Ad Type | Campaign Type | Product Name | Last Updated Date | ASIN
That way, when it comes time to analyze your campaigns you’ll be able to quickly and easily see all of the information you need without clicking into each campaign.
#7 Not Measuring Performance
While it might be easy to just log into your campaign manager and check on the overall trends for your account you might not be getting the full picture.
Plus Amazon limits your look-back period to either 60 or 90 days depending on your report. That’s why we recommend downloading your Search Term report daily and pasting it into your own spreadsheet to track performance.
By doing this you’re able to see your ad performance over a longer period of time and therefore avoid making knee-jerk reactions to what might actually be short-term trends.
#8 Adjusting Campaigns Too Quickly
Your ad campaigns are a source of revenue but they’re also an amazing source of data.
In order to get the most out of this data you’ve gotta have a little patience and let your ads run long enough to gather accurate data. How long you need to wait is going to depend on how fast your product is selling but typically you’ll want to wait at least 2 weeks before making adjustments.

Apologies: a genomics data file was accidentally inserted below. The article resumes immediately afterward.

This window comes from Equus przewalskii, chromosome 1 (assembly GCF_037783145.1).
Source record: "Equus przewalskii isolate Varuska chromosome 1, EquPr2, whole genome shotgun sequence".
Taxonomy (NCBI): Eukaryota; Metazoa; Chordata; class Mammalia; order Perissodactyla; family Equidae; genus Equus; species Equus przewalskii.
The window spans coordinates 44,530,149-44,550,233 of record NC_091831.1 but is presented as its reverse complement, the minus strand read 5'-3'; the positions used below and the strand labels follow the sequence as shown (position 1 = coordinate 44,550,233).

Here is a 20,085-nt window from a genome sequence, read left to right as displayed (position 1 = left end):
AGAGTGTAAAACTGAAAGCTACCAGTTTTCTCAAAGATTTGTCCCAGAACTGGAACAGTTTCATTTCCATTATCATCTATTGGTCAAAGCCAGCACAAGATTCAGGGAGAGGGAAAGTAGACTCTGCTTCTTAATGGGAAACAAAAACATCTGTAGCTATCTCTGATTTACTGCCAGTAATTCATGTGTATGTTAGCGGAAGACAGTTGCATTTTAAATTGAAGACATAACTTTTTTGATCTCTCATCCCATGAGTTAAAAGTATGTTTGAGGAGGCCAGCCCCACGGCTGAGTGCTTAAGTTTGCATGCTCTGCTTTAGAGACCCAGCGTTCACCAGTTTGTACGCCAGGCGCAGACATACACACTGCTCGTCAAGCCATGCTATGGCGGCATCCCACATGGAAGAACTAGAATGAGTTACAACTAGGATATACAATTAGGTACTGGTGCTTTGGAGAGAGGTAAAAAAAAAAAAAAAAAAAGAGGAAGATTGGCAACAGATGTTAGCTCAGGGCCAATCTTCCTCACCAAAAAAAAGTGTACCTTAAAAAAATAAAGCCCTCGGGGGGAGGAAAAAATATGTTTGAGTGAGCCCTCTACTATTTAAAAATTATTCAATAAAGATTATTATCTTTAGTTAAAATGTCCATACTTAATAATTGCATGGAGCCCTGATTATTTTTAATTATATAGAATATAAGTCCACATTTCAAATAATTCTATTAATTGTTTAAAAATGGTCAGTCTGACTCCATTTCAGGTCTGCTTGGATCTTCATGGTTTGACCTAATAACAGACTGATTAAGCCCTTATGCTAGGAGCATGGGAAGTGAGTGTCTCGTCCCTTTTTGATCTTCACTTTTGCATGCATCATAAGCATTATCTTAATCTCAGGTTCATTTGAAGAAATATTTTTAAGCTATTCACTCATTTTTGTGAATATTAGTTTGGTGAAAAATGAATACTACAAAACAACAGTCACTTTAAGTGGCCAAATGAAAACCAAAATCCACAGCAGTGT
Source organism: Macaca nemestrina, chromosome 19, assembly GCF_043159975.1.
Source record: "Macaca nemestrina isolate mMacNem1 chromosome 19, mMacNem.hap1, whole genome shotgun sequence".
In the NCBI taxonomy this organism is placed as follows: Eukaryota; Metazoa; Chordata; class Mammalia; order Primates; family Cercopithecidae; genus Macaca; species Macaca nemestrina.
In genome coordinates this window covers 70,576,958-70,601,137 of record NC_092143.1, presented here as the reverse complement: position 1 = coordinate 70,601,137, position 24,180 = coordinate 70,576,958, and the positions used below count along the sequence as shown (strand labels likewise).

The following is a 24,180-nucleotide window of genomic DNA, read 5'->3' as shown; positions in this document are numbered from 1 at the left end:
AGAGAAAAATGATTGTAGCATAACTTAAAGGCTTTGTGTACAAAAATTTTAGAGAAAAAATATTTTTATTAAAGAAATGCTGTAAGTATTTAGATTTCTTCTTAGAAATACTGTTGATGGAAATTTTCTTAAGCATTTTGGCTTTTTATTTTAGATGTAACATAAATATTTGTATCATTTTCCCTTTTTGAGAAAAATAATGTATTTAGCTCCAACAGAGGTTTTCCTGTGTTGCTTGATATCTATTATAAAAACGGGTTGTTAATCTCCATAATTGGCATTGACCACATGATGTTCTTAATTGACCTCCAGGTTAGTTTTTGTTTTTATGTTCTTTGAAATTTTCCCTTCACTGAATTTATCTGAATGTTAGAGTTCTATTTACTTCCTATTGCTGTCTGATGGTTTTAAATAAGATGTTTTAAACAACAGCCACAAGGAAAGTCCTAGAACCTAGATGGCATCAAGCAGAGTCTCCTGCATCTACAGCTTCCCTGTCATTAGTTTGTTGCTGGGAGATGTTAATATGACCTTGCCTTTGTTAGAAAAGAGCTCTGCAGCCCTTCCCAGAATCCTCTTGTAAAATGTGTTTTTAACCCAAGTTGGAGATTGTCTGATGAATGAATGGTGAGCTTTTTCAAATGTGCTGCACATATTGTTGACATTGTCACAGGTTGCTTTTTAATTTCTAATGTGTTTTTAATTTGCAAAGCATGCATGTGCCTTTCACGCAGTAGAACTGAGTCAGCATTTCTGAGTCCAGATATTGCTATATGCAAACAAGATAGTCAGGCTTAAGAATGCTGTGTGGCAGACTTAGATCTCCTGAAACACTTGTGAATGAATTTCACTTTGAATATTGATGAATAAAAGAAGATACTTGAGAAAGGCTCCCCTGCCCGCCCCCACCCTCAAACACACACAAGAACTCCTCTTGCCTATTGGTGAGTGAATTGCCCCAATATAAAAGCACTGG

#9 Not Using Negative Keywords
We’ve got a full article on our blog all about negative keywords but essentially they’re a way to tell Amazon where you don’t want your ad to be displayed.
If you’re not using negative keywords then you’re probably wasting money by having your ad displayed to customers that aren’t interested in your product.
For example, if you’re selling a paper calendar then you might want to make the word “dry erase” negative because customers who are looking for a whiteboard style calendar are unlikely to buy your paper version.
#10 Not Using Both Automatic and Manual Campaigns
We already touched on this a bit in our PPC Fundamentals section but by taking advantage of both campaign types you’re able to get more comprehensive data.
Automatic campaigns allow you to leverage Amazon’s data to find profitable keywords to add to your manual campaigns. As well as identity low-performing keywords that you might want to add as negative keywords or adjust your bids for.